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Dollar's retreat supports Asia currencies, ringgit near 2-week high

Most emerging Asian currencies rebounded on Wednesday as the dollar retreated, but their strength may not last long due to the prospect of higher US interest rates.

[SINGAPORE] Most emerging Asian currencies rebounded on Wednesday as the dollar retreated, but their strength may not last long due to the prospect of higher US interest rates.

The Malaysian ringgit touched a near two-week high as government bond prices rose. The South Korean won gained as investors cut bearish bets, while sustained foreign stock selling limited its upside.

Indonesia's rupiah, however, edged closer to a 17-year low, catching up with the region's downtrend on growing expectations the Federal Reserve could raise rates as soon as September. Indonesian markets were shut for a Muslim holiday.

The dollar suffered its biggest one-day drop so far this month against a basket of major currencies as investors booked profits after it rose for most of the past four weeks.

Still, the greenback's long-term uptrend is seen intact and that would continue to hurt emerging Asian currencies, analysts and traders said.

"The dollar's slide and Asia FX's rebounds are transitory,"said Yuna Park, a currency and bond analyst at Dongbu Securities in Seoul.

"Once US interest rates rise, the dollar will follow that. So, it is better to buy dollar/Asia on dips."

The ringgit gained as much as 0.5 per cent to 3.7860 per dollar, its strongest since July 10.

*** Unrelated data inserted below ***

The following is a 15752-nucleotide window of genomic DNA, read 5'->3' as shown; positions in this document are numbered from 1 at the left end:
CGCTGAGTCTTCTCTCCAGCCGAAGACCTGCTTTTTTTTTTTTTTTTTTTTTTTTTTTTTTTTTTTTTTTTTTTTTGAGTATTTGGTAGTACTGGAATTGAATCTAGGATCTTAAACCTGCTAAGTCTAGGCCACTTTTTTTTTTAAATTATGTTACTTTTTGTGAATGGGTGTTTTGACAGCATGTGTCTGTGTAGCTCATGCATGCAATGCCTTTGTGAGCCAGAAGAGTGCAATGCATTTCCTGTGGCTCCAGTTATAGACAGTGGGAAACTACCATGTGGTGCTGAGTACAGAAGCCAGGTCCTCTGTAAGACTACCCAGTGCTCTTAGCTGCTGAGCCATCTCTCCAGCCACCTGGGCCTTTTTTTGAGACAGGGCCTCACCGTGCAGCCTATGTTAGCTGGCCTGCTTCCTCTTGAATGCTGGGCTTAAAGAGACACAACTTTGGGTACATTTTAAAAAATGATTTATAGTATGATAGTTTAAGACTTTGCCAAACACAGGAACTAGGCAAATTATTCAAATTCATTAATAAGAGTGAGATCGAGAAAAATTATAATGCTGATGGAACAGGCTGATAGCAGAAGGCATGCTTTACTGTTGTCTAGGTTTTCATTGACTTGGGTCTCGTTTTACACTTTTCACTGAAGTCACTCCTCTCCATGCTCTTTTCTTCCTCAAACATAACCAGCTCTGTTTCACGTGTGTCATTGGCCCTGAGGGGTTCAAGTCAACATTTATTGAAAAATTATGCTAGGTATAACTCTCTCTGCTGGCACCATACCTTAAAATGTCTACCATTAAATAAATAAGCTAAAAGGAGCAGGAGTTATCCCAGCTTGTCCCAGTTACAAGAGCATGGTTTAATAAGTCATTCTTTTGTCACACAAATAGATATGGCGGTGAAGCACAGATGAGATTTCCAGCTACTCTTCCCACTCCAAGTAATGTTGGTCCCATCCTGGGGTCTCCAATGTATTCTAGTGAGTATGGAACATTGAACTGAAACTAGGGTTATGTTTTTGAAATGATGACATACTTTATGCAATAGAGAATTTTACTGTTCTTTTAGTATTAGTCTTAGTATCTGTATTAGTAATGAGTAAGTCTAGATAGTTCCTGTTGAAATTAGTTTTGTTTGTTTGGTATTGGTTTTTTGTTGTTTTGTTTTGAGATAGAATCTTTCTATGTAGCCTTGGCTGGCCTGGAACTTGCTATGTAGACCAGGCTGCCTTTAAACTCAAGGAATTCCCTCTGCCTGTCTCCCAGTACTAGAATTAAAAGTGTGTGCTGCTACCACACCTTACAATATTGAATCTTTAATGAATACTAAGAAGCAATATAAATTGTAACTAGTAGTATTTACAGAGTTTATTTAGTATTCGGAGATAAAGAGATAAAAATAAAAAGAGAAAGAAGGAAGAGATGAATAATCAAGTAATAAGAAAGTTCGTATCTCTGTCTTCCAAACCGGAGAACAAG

Malaysia's government bond yields slid with the 5-year yield hitting 3.517 percent, the lowest since November 2013.

Local government bonds saw continued buying flows, mainly by foreign names, Maybank said in a client note.

That came even amid an ongoing graft scandal linking Prime Minister Najib Razak to troubled state-fund 1MDB. Singapore police have frozen two bank accounts to help with an investigation into 1MDB, which is being probed by authorities in Malaysia for financial mismanagement and graft.

"Despite the negative headlines, investors who hold a longer term view may still think that Malaysia's fundamentals are still relatively strong against peers," said Winson Phoon, a fixed income analyst for Maybank Investment Bank in Kuala Lumpur.

"The ringgit weakness, which we expect to dissipate, may in fact provide a good entry point," said Mr Phoon.

The ringgit was the worst-performing Asian currency so far this year, hurt by low commodity prices, slowing growth and political tensions.

The won gained in line with a rebound in overnight non-deliverable forwards as traders cut bearish bets on the currency.

The South Korean currency pared some of its earlier gains as foreign investors were set to become net sellers in Seoul's main stock market for a fourth consecutive session.

Offshore funds also sold the won and demand from exporters was low, traders said, reflecting doubts the currency could make further gains.

"Position adjustments provided good chances to add dollar holdings," said a local bank trader in Seoul.

"The foreign exchange rate stayed above 1,150. That indicates dollar interest is still there," said the trader, referring to dollar/won.

The rupiah lost 0.3 per cent to 13,380 per dollar, its weakest since June 9, when the Indonesian currency hit 13,384, its weakest since August 1998.

Offshore funds sold the currency on a fall in some government bond prices.

Local financial markets were closed from July 16 to July 21 to celebrate the end of the Muslim fasting month of Ramadan.

Investors were wary of possible intervention by the central bank to support the second-worst performing Asian currency so far this year.

Bank Indonesia's senior deputy governor Mirza Adityaswara said the central bank is always in the foreign exchange market when the rupiah is undervalued.

Some state-run banks bought the rupiah on dips, limiting its downside, traders said.